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storiesitellmyself It seems to me that there is danger in being the offspring of someone famous; you are expected to follow along in your parent’s footsteps, to show some glimmer of promise in their field. Sometimes when I see a book on the shelf written by the child of a celebrity I feel bitter; I roll my eyes. I imagine they’re just trying to jump on the fame train.

But when I heard about the new book coming out by Juan F. Thompson, the son of the late father of Gonzo journalism, Hunter S. Thompson, I knew I had to read it. Stories I Tell Myself: Growing Up With Hunter S. Thompson was released in January by Knopf.

Starting with his father’s early life, Thompson quickly outlines Hunter’s background and his early success as a writer after writing for the military newspaper. It’s worth noting that if you’re looking for a…

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Happy 2 Years!

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A lot can happen in two years.

I moved to New York City. I made new friends and kept in touch with old ones. I started working at a job that I love, and I can’t imagine doing anything else. I finished a draft of my novel.

And this whole time, BiblioSmiles has been growing with me.

Two years ago when I shared my first post here, I wouldn’t have imagined that this blog would take off to where it is right now, featuring work from about 40 contributors, all with their own unique stories to share.

My “must read” list has grown exponentially since people started sharing their book reviews and essays. I’m always so happy to hear about what people are reading and loving.

Today I just wanted to take the time to say thank you to everyone who has written a post, read a post, commented, or…

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Review: Full Cicada Moon by Marilyn Hilton

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fullcicadamoon At 400 pages, Marilyn Hilton’s Full Cicada Moon may look intimidating to YA readers, but this coming-of-age story is a novel-in-verse, and the pages fly by. Similar to Thanhha Lai’s Inside Out & Back Again and Jacqueline Woodson’s Brown Girl Dreaming, the protagonist of Full Cicada Moon is a young female contemplating her identity and role in an environment that is less-than-welcoming.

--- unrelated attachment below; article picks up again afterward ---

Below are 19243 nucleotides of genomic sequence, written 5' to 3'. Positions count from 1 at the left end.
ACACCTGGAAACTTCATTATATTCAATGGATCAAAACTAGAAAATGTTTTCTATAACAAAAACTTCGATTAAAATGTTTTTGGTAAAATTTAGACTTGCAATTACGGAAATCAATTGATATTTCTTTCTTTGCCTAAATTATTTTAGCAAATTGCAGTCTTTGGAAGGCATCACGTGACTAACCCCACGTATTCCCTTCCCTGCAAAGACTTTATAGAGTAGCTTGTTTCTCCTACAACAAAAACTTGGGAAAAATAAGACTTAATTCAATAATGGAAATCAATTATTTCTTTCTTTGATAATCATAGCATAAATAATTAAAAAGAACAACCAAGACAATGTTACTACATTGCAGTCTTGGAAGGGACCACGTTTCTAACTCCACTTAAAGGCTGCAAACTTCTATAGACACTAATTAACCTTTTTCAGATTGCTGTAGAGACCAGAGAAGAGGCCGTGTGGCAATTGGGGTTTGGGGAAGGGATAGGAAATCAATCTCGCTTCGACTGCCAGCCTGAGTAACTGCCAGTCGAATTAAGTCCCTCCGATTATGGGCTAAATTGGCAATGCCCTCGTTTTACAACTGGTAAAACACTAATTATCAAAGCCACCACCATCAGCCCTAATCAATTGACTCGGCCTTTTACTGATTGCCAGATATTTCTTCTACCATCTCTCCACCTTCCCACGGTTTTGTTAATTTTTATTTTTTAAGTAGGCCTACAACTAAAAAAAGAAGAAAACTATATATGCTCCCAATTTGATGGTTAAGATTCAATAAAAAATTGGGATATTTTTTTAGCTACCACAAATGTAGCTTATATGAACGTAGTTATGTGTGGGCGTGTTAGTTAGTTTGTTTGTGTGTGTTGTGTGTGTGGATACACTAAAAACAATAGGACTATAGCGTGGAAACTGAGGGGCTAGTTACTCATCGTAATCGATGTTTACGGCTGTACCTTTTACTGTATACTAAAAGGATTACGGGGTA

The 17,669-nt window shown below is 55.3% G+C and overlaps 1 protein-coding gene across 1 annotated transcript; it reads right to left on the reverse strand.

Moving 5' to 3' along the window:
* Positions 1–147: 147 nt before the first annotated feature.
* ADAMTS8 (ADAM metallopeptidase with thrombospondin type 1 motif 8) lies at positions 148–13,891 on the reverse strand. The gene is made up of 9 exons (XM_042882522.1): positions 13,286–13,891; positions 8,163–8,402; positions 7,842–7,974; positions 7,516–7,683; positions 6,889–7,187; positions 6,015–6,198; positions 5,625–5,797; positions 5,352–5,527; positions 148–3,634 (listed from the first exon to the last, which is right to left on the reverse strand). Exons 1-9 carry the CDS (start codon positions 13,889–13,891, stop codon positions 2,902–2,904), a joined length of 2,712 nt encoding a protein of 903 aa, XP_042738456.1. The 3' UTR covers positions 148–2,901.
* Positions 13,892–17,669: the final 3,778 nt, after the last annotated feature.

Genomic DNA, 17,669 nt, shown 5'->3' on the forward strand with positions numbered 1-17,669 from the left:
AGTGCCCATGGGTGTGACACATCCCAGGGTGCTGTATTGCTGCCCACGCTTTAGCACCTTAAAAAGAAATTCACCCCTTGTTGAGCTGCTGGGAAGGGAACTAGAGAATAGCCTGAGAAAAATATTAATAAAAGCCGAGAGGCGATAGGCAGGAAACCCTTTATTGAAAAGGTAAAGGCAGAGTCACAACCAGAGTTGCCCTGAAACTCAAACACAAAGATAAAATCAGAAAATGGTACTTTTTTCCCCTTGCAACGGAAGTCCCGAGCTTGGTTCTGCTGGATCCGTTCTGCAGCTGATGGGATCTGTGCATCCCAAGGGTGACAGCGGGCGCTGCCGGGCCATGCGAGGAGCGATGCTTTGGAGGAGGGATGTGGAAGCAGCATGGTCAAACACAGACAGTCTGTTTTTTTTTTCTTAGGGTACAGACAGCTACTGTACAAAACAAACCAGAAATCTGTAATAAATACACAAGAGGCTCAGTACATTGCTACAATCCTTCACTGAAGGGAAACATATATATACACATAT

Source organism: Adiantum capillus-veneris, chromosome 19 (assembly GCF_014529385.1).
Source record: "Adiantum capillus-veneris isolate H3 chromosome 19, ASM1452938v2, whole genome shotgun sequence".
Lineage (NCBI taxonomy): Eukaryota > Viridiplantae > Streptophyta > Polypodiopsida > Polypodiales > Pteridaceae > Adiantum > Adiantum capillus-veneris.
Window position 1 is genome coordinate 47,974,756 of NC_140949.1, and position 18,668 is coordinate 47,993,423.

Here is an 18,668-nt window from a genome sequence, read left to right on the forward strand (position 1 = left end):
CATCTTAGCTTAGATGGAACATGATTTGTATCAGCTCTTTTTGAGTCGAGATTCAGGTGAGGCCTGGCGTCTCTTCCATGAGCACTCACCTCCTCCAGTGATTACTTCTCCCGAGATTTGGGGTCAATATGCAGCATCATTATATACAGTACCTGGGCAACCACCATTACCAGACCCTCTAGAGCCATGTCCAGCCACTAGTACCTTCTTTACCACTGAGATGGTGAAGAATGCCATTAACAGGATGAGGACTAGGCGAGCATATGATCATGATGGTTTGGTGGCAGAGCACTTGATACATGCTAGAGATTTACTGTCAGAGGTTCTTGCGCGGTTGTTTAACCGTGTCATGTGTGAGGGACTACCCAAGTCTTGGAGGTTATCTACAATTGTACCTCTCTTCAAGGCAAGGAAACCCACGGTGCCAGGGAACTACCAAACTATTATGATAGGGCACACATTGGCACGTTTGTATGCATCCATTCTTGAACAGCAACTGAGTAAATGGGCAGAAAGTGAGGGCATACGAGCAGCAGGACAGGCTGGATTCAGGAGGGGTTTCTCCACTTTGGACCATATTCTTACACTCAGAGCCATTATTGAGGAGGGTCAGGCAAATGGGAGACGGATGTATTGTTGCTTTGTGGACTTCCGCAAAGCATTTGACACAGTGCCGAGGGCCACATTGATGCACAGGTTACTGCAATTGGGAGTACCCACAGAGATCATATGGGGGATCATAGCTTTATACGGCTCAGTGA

Mimi Yoshiko Oliver is entering the seventh grade in 1969. She has just moved from a progressive town in California to a small town in Vermont because her father has accepted a teaching position at a college.

Mimi’s mother is Japanese and honors all of the culture’s traditions. The New Year’s festivities feature prominently in the beginning and end of the story. Mimi’s father is African American. He is very proud of his family and works hard to make sure they feel comfortable and secure.

Mimi and…

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Review: Underwater by Marisa Reichardt

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underwater Morgan wasn’t always this way.

Morgan used to be tan, and in shape, and popular. She used to swim on her school’s swim team and spend weekends at parties with friends. She thrived in the water and she thrived in the sun.

Now Morgan refuses to leave the small California apartment she shares with her mother and younger brother. She spends most of her time on the couch. She finds comfort in grilled cheese and tomato soup. She takes high school classes online. She needs to see a therapist, but she won’t leave the safety of her living room; her appointments take place there instead of in an office.

When a new boy moves next door, Morgan longs to step back into the sunlight, but she knows the path back to “normalcy” will be painful, if it’s possible at all.

I haven’t seen post-traumatic stress disorder addressed in a lot of…